Written by Dr. David Foster, CEO
I’ve been involved in the field of testing since 1982. I started my career as a testing program manager and psychometrician, where I experienced first-hand the use of test security procedures.
Eventually (after several unexpected twists and turns) I started Caveon Test Security, the first company of its kind in this industry. I have now spent nearly 15 years working in the exciting (to me and other converts) and often-overlooked world of exam security.
Even though I have been promoting the value of test security for nearly two decades, it wasn’t until just a few years ago that I truly began to understand the meaning of the term “security” and why our industry needs to care about it. Oddly enough, my new understanding began by looking at how security is approached in areas other than testing. My quest took me through a wide variety of industries including military base security, home security, casino security, financial security and an area that currently dominates news headlines, the security of information systems that protect our personal information stored on computers and the cloud.
In learning about how these other industries approach security, I soon came to realize that even though these security efforts are vastly different in many ways, they all have core principles in common. In fact, the basic principle of security for each is the concept of protection — they have something valuable, an asset of some sort, that needs to be protected from those who would try and undermine it. I learned that this concept is the starting point of all effective security, whether in the field of testing or elsewhere. Shame on me for taking so long to figure it out.
Protection is a goal, not a method or tool. All industries that have valuable assets—and we can include our own industry on that list—should have the the same goal of protecting them. If those of us who work in the field of testing accept that we offer something valuable to this world, something that needs to be protected from people who want to tarnish it, it should become our #1 priority to protect it. To do so, we must ask ourselves a few central questions:
What are we protecting?What are we protecting it from?And what are the best ways to protect it?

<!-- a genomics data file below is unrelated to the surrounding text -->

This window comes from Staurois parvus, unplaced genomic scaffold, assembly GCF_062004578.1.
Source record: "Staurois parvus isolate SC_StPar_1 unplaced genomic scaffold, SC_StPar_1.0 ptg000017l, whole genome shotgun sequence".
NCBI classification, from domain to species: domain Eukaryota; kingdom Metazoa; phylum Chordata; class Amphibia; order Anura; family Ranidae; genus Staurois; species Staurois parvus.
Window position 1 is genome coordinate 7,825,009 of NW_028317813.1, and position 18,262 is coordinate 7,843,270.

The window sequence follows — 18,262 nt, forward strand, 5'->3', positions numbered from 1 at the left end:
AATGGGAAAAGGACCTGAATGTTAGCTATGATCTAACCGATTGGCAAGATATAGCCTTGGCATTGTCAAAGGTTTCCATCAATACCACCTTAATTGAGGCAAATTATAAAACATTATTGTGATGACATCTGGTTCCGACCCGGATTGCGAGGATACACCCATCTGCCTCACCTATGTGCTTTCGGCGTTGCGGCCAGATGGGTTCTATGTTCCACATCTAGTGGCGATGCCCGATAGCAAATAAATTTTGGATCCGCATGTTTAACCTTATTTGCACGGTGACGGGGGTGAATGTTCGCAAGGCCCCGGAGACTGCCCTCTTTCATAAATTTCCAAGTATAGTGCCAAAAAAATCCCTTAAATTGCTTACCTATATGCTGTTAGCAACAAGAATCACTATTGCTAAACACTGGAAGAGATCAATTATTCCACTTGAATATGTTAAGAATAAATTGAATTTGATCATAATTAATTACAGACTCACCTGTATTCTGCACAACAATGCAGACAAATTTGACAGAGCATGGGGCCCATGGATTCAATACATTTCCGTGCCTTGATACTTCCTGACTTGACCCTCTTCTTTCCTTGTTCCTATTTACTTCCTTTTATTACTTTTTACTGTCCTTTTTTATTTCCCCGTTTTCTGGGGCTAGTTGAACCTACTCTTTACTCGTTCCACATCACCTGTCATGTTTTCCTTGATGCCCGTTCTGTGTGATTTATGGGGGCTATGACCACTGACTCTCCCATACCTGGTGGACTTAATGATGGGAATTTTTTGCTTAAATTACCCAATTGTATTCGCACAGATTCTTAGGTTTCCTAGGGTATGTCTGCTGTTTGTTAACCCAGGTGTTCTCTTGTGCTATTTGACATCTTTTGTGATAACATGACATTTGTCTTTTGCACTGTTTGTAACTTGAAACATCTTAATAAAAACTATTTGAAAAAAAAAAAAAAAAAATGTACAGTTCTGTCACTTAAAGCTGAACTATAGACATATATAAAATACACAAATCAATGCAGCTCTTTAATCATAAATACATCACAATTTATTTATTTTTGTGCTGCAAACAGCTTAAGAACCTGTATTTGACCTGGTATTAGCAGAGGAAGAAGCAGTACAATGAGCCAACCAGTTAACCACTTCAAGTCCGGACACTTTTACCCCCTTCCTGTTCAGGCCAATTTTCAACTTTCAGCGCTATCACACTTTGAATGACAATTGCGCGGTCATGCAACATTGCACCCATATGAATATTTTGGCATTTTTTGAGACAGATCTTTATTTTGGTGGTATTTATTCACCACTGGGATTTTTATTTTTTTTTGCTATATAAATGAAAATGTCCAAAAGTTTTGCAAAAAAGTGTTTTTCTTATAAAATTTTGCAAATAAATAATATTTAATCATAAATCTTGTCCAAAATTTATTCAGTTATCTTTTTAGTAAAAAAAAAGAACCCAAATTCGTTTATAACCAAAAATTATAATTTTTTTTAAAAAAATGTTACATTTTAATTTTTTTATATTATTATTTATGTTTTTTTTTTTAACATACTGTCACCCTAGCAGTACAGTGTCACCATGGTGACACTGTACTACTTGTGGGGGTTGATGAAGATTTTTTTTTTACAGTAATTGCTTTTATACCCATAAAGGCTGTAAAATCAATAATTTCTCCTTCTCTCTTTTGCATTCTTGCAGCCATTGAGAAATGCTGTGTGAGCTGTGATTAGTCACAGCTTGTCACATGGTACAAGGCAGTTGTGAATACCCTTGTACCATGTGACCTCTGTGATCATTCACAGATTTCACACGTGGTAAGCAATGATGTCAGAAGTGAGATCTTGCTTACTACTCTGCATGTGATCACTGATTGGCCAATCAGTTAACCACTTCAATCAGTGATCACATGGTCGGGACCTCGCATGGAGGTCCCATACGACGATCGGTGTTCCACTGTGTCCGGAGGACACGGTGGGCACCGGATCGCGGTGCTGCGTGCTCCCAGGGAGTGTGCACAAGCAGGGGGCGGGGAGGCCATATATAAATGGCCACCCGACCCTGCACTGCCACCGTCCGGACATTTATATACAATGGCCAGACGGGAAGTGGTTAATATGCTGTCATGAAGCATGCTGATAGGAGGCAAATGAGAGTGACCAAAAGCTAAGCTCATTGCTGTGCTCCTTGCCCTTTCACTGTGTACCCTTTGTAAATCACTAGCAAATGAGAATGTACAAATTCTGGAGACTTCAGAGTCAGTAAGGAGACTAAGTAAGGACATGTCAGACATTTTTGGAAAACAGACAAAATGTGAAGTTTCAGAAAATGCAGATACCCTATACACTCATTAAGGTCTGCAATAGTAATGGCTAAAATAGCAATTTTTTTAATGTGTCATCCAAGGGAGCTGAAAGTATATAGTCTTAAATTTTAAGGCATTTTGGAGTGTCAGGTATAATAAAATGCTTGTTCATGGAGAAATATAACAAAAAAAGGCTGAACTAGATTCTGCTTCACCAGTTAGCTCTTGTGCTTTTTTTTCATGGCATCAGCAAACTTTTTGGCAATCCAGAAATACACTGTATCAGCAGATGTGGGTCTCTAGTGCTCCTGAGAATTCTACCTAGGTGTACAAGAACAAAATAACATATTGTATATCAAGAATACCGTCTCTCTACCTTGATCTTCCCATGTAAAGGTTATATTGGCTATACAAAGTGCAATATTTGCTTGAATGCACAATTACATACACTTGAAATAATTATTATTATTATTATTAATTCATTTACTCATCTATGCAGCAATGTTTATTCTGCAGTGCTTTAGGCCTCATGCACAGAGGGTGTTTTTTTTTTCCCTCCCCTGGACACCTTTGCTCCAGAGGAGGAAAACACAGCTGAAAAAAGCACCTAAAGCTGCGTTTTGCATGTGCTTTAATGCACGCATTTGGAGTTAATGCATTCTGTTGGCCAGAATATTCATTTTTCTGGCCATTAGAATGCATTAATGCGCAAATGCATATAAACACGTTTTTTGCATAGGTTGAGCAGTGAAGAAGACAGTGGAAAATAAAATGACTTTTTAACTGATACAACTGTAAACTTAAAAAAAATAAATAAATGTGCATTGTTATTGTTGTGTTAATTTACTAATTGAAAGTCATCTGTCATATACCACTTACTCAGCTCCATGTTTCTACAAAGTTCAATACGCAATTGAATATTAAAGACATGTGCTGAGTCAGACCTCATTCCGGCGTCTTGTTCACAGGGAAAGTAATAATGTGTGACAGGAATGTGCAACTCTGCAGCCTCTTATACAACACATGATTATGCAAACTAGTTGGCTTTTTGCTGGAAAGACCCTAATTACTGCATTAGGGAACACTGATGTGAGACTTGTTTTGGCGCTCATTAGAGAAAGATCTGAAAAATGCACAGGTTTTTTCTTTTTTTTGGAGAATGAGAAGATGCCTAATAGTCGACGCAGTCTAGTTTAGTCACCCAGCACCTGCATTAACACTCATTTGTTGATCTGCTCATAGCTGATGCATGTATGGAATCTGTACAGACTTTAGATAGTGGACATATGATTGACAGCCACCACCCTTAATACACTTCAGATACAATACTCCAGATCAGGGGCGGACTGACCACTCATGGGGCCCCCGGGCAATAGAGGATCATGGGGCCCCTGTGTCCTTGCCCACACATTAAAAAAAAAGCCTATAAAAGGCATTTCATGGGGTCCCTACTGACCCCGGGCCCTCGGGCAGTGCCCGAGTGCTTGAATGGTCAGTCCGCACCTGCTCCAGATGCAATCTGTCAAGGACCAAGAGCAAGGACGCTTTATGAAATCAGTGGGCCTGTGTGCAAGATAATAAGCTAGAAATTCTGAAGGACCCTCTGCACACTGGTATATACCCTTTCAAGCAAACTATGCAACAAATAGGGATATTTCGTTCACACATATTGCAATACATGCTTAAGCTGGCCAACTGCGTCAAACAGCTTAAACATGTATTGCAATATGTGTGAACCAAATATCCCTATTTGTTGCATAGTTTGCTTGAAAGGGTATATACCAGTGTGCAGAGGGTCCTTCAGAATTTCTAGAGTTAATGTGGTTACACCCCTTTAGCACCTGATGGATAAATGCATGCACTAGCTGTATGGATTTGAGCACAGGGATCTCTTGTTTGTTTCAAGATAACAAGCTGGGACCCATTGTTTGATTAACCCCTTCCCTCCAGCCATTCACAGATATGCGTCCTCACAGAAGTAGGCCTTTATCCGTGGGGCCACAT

If we can answer these questions, well, the battle is pretty much won.
You might ask, “Dave, isn’t protecting our exams what we are doing today, and what we have been doing for the last century?” I have asked myself that question many times, and it is after many hours of consideration that I have come up with an answer. Here it is: “Not really.” What we do today is simply accept security practices that have been in place for decades, even centuries, without considering if those practices still work, still protect our exams. In all honesty, the persistently large (and even growing) number of security incidents seem to suggest that perhaps the security measures we have relied on up until now don’t really work anymore.
Maybe my instinct is wrong and our current security measures are the best we can do, but we need to look closely at them to find out! We in the testing industry work hard to create exams that produce valid test scores, and we need to at least consider that we are putting our own tests at risk by not upgrading our security policies and procedures. We work too hard to just throw it all out the window on the assumption that we are doing everything in our power to keep our exams safe. The first step is to answer the three questions listed above, for as the various security industries listed above know, the continual evaluation of security practices is the first and most fundamental step towards protection.
Let’s get to it.
What are we protecting?
What are we protecting against?
With our focus now directed at protecting useful test scores, we need to look at the second question: what are we protecting test scores against… (continue reading).